• 1813: Théâtre des Funambules (1st)
    • located at 54 boulevard du Temple[6]
    • The company relocated to the boulevard de Strasbourg in 1862, closing after one year.
    • The building on the boulevard du Temple was demolished on 18 July 1862.[12]
  • 1821: Théâtre Lazzari (2nd)
    • located at 50 boulevard du Temple[6]
    • Spectacle Lazzari
    • Théâtre de Petit-Lazzari
    • Théâtre Lazzari (also spelled Lazary, demolished sometime after 1862)
  • 1821: Panorama-Dramatique[13]
    • located at 48 boulevard du Temple
    • The theatre closed after 21 August 1823 and was replaced with a six-story residential building.
  • 1827: Cirque-Olympique (3rd)
    • located at 66 boulevard du Temple[14]
    • Opéra-National (1st, 1847, this company reopened at the Théâtre Historique in 1851)
    • Théâtre National du Cirque (1848)
    • Théâtre Impérial du Cirque (1853, relocated to the theatre on the Place du Châtelet in 1862)
    • The building on this site was later demolished.
  • 1846: Théâtre Historique (1st)
    • located at 72 boulevard du Temple[15]
    • Opéra-National (2nd, 1851)
    • Théâtre Lyrique (1st, 1852)
    • Théâtre Historique (2nd, 1862, name revived by the Théâtre du boulevard du Temple)
    • This building was demolished in 1863.
  • 1853: Théâtre des Folies-Concertantes
    • located at 41 boulevard du Temple,[16] on the site of the former concert-bal, the Folies-Mayer
    • Théâtre des Folies-Nouvelles (1854)
    • Théâtre Déjazet (1859)
    • Théâtre des Folies-Nouvelles (1872)
    • Théâtre Déjazet (1873)
    • Troisième Théâtre Français (1876)
    • Théâtre des Folies-Nouvelles (1880)
    • Théâtre Déjazet (1880–)

Metro stations

The Boulevard du Temple is:

Located near the metro stationRépublique.
It is also
Located near the metro stationFilles du Calvaire.
It is served by lines 3, 5, 8, 9, and 11.

See also

  • Boulevard du Crime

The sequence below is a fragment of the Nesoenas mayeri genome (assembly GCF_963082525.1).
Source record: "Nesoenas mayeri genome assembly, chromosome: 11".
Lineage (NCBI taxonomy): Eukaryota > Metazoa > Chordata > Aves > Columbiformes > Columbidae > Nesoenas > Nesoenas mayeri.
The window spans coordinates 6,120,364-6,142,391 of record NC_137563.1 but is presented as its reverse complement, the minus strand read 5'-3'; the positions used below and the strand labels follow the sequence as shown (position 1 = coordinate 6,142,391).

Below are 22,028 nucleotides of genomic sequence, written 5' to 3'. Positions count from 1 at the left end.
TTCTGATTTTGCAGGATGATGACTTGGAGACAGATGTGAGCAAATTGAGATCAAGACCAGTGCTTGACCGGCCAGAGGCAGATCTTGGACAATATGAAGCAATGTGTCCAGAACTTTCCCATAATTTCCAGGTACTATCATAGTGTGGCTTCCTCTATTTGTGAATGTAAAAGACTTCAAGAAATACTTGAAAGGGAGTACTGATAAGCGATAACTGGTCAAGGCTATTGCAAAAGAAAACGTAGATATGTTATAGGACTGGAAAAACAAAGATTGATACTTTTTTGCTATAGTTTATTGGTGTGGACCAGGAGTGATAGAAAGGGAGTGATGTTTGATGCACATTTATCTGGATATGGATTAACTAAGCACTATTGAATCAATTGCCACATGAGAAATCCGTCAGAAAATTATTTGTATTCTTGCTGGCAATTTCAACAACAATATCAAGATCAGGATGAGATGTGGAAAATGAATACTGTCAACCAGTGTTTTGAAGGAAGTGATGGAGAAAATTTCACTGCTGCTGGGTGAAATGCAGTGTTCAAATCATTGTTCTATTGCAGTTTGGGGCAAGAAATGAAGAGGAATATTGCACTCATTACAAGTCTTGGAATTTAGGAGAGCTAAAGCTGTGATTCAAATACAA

References

Notes
Sources
  • Brazier, [Nicolas] (1838). Histoire des petits théâtres de Paris, new edition, volume one. Paris: Allardin. Google Books.
  • Chauveau, Philippe (1999). Les théâtres parisiens disparus, 1402–1986. Paris: Éditions de l'Amandier. ISBN 978-2-907649-30-8.
  • Colette, Marie-Noëlle (1983). La Musique à Paris en 1830-1831. Paris: Bibliothèque Nationale. ISBN 978-2-7177-1656-6.
  • Goncourt, Edmond de; Goncourt, Jules de (2005). Journal des Goncourt, volume 1: 1851–1857. Paris: H. Champion. ISBN 978-2-7453-1195-5.
  • Hemmings, F. W. J. (1994). Theatre and State in France, 1760–1905. New York: Cambridge University Press. ISBN 978-0-511-00042-3. ISBN 978-0-521-03472-2 (2006 paperback reprint).
  • Lecomte, Louis-Henry (1905). Histoire des théâtres 1402–1904. Notice préliminaire. Paris: Daragon. Google Books.
  • Lehaguez, M. (1861). Le nouveau Paris et ses environs. Guide de l'étranger. Paris: A. Lehaguez. Google Books.
  • Lust, Annette Bercut (2002). From the Greek Mimes to Marcel Marceau and Beyond. Lanham, Maryland: Scarecrow Press. ISBN 978-0-8108-4593-0.
  • McCormick, John (1993). Popular Theatres of Nineteenth Century France. New York: Routledge. ISBN 978-0-415-08854-1.
  • Planta, Edward (1821). A New Picture of Paris; or, The Stranger's Guide to the French Metropolis. London: Samuel Lee and Baldwin, Craddock. Google Books.
  • Some of the information on this page has been translated from its French equivalent.

Coordinates: 48°51′47.84″N 2°21′59.43″E / 48.8632889°N 2.3665083°E / 48.8632889; 2.3665083hu:Boulevard du Temple (dagerrotípia)

This article was sourced from Creative Commons Attribution-ShareAlike License; additional terms may apply. World Heritage Encyclopedia content is assembled from numerous content providers, Open Access Publishing, and in compliance with The Fair Access to Science and Technology Research Act (FASTR), Wikimedia Foundation, Inc., Public Library of Science, The Encyclopedia of Life, Open Book Publishers (OBP), PubMed, U.S. National Library of Medicine, National Center for Biotechnology Information, U.S. National Library of Medicine, National Institutes of Health (NIH), U.S. Department of Health & Human Services, and USA.gov, which sources content from all federal, state, local, tribal, and territorial government publication portals (.gov, .mil, .edu). Funding for USA.gov and content contributors is made possible from the U.S. Congress, E-Government Act of 2002.
 
Crowd sourced content that is contributed to World Heritage Encyclopedia is peer reviewed and edited by our editorial staff to ensure quality scholarly research articles.
 
By using this site, you agree to the Terms of Use and Privacy Policy. World Heritage Encyclopedia™ is a registered trademark of the World Public Library Association, a non-profit organization.